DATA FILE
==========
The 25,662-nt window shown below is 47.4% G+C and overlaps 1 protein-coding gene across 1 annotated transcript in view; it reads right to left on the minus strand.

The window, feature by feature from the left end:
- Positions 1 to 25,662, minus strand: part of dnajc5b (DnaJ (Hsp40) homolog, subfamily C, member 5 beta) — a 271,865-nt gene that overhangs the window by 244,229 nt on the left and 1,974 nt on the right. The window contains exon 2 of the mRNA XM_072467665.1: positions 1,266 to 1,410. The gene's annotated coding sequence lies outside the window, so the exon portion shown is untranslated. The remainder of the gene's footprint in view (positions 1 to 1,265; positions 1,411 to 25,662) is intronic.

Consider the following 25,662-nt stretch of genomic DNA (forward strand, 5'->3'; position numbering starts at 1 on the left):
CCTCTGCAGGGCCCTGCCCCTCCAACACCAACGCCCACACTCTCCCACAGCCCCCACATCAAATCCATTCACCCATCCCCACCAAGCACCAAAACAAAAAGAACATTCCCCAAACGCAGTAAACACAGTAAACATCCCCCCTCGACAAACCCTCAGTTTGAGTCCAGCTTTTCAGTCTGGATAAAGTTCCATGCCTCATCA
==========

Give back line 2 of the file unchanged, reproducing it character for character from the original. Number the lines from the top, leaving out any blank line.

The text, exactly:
The window, feature by feature from the left end: